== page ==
THE BLOG

When the Community Works Together, Our Schools Prosper

09/24/2012 06:17 pm ET | Updated Nov 24, 2012

Todd David believes that "A strong public school system is the foundation of a healthy local economy and a vibrant democracy." When his eldest daughter enrolled in kindergarten, he was amazed at the great things happening in the neighborhood school, Alvarado Elementary. Only 15 years ago, the school's outlook was gloomy; with low test scores and lagging community involvement. It took only a small group of involved community members to change that, and by the time Todd and his family arrived at Alvarado, the school had a thriving environment, including a strong PTA that now raises close to $400,000 per year. Alvarado was a model of how a community can turn a weak school into a flourishing school, or as David says, "Alvarado is not just a great public school, it is a great school."

David began examining other public schools and found that all over San Francisco, amazing changes were taking place at the grassroots level. Like Alvarado, other top elementary school PTAs are now raising nearly half-a-million dollars a year in flexible spending. While other schools, those without strong parent organizations, are bringing in less than $10,000. This discrepancy seemed to make the difference between a prospering school and an underperforming one.

How to remedy this inequity and encourage community activism in all the San Francisco public schools became David's focus. One answer was to seed each school with an additional source of flexible spending dollars while promoting a citywide collaborative effort, working to make all schools better.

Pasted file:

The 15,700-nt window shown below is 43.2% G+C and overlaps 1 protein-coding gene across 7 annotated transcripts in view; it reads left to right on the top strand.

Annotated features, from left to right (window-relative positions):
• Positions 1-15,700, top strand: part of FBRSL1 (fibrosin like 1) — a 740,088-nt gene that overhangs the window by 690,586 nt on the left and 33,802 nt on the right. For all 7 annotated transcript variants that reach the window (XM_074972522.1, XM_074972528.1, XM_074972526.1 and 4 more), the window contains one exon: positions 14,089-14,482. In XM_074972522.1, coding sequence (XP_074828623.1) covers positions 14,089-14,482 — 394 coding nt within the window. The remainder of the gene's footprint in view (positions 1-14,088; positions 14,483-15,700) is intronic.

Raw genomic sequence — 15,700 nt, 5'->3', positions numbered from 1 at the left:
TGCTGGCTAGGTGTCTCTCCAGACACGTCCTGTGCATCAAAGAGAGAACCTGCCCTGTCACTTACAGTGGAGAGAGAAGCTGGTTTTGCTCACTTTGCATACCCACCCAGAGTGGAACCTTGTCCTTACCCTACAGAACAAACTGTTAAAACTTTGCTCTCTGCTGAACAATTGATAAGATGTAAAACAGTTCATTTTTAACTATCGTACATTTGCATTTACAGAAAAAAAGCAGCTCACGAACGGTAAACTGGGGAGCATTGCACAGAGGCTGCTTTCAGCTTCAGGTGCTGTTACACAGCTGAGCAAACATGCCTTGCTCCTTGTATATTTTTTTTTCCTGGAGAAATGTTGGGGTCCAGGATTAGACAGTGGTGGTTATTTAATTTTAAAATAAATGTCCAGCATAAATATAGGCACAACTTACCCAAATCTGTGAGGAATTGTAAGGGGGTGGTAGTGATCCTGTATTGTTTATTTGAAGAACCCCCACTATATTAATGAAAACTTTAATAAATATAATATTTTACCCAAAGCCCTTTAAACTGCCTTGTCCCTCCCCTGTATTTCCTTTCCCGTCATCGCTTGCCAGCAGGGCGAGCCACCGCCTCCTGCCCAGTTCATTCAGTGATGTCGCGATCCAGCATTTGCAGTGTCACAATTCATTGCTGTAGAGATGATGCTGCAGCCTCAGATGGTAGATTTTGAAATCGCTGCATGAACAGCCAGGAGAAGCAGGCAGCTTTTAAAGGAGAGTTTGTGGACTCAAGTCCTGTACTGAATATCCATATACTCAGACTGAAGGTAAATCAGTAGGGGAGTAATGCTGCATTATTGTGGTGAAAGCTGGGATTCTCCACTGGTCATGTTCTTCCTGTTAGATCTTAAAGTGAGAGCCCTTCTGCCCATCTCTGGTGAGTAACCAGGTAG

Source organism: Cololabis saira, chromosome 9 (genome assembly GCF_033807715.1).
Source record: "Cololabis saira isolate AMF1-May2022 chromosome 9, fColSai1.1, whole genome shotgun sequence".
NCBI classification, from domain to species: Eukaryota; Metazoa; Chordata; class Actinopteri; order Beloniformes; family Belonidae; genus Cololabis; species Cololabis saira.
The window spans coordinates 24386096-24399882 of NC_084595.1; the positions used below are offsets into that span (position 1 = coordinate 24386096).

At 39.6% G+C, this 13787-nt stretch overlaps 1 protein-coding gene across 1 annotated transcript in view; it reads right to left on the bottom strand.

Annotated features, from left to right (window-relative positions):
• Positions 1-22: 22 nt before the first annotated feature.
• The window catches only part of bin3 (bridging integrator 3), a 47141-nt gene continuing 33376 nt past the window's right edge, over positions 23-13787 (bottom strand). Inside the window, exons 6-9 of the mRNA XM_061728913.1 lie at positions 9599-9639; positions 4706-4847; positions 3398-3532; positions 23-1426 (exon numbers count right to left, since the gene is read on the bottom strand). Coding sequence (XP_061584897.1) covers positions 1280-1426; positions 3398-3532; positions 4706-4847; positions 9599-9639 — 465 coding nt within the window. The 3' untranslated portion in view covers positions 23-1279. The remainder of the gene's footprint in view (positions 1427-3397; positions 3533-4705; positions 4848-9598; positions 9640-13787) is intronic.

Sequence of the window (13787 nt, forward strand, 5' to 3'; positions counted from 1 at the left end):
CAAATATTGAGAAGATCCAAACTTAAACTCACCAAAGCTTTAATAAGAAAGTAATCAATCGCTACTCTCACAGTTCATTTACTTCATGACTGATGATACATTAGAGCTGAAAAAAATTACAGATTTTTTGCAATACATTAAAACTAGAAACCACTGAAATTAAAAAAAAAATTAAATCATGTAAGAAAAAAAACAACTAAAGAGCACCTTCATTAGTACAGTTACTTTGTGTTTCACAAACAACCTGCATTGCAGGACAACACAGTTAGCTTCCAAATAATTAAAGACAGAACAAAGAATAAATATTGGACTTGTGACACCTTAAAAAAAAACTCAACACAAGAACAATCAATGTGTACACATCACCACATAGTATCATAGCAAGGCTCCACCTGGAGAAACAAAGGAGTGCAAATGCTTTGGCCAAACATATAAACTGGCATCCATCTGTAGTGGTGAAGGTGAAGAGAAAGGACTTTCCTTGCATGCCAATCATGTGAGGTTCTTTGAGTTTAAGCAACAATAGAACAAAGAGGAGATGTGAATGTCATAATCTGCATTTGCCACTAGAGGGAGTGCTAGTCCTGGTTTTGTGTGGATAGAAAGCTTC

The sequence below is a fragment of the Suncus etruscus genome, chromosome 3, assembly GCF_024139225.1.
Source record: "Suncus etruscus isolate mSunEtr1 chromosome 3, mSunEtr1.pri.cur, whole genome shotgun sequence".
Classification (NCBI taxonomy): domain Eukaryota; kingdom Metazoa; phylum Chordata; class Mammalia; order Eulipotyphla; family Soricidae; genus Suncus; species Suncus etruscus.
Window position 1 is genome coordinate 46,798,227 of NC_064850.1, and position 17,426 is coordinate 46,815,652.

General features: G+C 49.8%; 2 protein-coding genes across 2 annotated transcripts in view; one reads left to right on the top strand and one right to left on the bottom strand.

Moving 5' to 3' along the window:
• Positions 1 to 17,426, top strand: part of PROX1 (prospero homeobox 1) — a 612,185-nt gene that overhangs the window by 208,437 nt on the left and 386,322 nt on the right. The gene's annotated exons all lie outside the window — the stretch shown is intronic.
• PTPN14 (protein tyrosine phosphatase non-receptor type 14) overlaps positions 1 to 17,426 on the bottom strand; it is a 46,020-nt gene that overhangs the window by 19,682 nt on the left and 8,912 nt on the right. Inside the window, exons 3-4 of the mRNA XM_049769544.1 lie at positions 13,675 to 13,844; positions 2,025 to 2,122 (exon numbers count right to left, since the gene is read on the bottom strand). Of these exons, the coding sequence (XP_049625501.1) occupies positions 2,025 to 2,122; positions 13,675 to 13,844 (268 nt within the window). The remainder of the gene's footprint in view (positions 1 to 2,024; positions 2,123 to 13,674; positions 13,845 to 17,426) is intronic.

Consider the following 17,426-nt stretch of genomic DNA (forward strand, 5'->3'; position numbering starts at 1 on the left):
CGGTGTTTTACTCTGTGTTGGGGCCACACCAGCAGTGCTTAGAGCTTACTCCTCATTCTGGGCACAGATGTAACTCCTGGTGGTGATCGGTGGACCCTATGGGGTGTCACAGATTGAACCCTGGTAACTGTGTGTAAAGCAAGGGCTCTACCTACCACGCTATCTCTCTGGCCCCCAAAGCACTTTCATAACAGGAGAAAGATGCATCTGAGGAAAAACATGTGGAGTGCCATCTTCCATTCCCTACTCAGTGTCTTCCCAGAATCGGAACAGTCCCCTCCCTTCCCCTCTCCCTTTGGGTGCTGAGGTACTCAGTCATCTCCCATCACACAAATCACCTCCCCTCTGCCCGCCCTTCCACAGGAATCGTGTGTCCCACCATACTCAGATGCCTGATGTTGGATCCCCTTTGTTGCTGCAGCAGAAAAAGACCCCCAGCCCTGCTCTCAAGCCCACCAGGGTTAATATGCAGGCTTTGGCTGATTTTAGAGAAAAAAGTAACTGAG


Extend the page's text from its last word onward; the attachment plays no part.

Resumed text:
Two years ago with this in mind, David started edMatch, a fiscally sponsored program of the San Francisco School Alliance, dedicated to helping raise funds for all San Francisco public schools. It challenges corporations and private individuals to match the amount raised by parent organizations across the SFUSD, and then distributes these funds equally to all 113 of San Francisco's public schools, on a per student basis. Each school's site council, comprised of parents, teachers, and the school principal, is then empowered to decide how best to spend the money to achieve their desired educational outcomes. edMatch also provides schools with a library of best-practices and neighborhood-based organizations to work with, including literacy specialists, arts educators and more.

This week, edMatch is launching its first annual "Support San Francisco Public Schools Week." From September 24 to September 29, dozens of local merchants across the city, as well as a few national businesses, are donating a percentage of their sales to San Francisco public schools through a partnerhsip with an online school fundraising platform called Schoola.

The culminating event of the week will be a citywide "Tech Savvy Scavenger Hunt," where teams will use their smart phones to explore the city, solving puzzles, completing assigned tasks and racing to be the first team to finish all their "missions." Working with local businesses like Patxi's Pizza, Rickshaw Bagworks and the SF Wax Museum, edMatch has secured prizes for the winners that include lunch with Mythbuster's Tory and Kari, signed Matt Cain jerseys, locally made messenger bags and a behind-the-scenes tour of the SF Wax Museum. All the proceeds from the event, which David hopes will attract hundreds, will go directly to San Francisco public schools. Individuals and teams can register here.

edMatch will not be able to solve the underlying inequity of the public school system on its own, but by aligning the interests of each individual school with each other and fostering a collective, citywide spirit, it is helping build one more plank on the bridge to equality.